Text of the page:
Colonel “Pat” Gray was born on 1 August 1909 in a family of farmers living in South Africa, and joined the army there and served in the Artillery. He fought in the Second World War as part of the North African Desert War. Most of his unit were captured, except him, and he then volunteered to join the Arab Legion. He later resigned from the South African army to join the Arab Legion permanently in Jordan, where he served in the Third Regiment.
Following a coup in Jordan, when King Hussain said he didn’t want any British officers, Pat and Edith returned to England at very short notice. As he wasn’t from the British Army, he was out of a job, and had to take some temporary jobs in England for a year. He then applied for a job in Muscat as a Major (even though he had previously been a Colonel). While there, one of his old friends from the Arab Legion visited and offered him a job in the Aden Protectorate as the Commanding Officer of the Hadhrami Beduin Legion (HBL). The HBL was formed in the 1940s as a neutral force recruited from all tribes. It was financed by the British Government and was responsible to the British Resident Adviser.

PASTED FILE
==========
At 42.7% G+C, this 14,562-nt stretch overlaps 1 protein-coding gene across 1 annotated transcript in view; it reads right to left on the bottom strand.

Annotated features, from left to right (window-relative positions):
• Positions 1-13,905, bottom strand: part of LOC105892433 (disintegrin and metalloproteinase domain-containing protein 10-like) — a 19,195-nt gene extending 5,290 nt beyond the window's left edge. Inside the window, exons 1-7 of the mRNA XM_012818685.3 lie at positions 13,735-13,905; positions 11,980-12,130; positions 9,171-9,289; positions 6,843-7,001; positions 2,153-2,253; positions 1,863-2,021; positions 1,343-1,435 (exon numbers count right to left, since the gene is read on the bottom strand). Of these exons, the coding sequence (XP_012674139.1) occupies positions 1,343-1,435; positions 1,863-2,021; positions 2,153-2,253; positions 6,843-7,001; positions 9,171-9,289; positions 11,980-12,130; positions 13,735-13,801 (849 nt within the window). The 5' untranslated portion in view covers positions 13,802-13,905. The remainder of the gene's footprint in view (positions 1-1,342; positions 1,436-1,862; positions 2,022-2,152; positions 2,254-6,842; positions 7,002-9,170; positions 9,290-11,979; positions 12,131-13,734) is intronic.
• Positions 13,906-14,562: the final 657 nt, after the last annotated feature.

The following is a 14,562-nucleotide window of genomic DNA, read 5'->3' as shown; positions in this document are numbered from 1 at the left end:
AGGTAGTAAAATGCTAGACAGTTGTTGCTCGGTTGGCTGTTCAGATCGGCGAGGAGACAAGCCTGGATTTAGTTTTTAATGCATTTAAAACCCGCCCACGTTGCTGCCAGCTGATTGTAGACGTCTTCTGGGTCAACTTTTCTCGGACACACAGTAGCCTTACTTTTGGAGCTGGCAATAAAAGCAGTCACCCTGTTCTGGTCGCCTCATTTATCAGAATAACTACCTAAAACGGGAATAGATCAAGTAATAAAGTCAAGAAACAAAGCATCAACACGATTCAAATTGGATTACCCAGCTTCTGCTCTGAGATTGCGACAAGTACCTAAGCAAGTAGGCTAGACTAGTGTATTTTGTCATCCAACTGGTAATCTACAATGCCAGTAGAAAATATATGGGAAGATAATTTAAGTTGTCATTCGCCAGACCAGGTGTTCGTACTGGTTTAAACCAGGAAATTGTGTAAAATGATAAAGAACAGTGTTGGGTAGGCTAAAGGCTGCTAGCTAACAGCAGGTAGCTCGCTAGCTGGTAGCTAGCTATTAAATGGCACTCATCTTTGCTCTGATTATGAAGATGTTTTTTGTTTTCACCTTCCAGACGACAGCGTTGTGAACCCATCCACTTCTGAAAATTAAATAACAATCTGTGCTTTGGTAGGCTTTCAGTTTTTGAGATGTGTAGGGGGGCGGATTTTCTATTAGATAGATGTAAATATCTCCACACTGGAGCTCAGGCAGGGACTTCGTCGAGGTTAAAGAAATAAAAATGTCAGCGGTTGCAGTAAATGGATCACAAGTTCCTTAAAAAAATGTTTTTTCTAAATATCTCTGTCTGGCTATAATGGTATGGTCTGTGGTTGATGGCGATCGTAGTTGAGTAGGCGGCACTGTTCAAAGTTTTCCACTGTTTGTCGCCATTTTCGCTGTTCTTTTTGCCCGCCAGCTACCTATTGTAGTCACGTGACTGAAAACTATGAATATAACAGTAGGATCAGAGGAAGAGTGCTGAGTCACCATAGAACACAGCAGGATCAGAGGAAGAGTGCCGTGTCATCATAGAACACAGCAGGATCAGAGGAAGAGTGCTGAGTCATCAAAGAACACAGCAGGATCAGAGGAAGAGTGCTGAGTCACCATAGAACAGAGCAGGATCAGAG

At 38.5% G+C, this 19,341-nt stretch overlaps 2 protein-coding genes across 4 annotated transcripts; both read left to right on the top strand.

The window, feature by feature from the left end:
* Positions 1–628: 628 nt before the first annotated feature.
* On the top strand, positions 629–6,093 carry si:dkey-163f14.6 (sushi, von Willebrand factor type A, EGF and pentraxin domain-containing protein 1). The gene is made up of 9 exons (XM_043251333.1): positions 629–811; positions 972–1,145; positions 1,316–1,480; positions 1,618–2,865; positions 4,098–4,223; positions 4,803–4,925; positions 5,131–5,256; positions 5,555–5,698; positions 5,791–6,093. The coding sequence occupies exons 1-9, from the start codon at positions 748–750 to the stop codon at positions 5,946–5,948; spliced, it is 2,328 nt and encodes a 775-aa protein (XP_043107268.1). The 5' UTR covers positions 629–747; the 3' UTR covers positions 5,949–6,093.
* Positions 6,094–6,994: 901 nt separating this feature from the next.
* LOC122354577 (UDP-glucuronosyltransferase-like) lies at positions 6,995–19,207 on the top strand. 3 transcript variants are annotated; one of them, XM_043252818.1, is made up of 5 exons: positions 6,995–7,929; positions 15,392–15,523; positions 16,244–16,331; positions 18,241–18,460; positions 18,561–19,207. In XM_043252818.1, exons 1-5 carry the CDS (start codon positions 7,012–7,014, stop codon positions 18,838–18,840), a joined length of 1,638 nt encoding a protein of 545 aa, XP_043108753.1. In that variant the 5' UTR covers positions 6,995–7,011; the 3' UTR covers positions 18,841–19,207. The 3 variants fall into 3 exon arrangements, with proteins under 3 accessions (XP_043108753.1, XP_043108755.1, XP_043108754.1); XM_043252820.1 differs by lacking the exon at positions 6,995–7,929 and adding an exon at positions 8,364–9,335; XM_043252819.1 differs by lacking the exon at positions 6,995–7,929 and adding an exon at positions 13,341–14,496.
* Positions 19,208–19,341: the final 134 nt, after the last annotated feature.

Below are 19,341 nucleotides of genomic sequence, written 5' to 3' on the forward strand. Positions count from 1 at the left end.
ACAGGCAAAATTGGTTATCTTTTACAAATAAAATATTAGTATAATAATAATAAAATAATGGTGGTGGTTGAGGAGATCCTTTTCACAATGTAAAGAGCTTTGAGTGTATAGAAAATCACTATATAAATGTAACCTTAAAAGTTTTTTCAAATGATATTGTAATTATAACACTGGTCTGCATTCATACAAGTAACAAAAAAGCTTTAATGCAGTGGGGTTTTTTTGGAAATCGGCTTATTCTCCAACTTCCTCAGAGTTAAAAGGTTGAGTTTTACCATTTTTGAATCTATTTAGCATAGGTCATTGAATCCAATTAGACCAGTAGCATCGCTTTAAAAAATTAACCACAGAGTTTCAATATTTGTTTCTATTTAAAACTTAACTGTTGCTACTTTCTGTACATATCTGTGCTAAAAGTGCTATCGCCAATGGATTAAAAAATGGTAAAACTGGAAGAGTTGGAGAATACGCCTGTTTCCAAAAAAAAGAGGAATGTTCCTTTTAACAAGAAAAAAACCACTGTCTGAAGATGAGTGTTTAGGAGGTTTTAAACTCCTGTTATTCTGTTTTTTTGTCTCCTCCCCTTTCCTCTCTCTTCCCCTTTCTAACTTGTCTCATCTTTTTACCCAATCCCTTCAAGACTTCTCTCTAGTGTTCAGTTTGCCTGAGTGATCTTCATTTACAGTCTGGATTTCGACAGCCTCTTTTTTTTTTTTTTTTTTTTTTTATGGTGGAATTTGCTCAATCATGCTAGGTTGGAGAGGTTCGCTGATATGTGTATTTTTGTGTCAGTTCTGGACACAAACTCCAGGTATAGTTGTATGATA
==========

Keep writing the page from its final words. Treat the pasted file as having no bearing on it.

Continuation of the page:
In July 1966, Pat Gray and his wife Edith were shot near their house as they returned from watching a film at the HBL lines. Pat Gray turned his car around and, although fatally wounded, drove his wife two miles to the hospital where he died immediately. A helicopter from a warship evacuated his wife the following day.
A subsequent investigation revealed that the assailants were HBL soldiers. Although there may have been a personal motivation, as the principal assailant had been cashiered for striking a junior officer three days earlier, there were political overtones as the HBL troops were positioning themselves for eventual independence from Britain. Image courtesy of The Ashe Family
A Journey in the Hadhramaut Article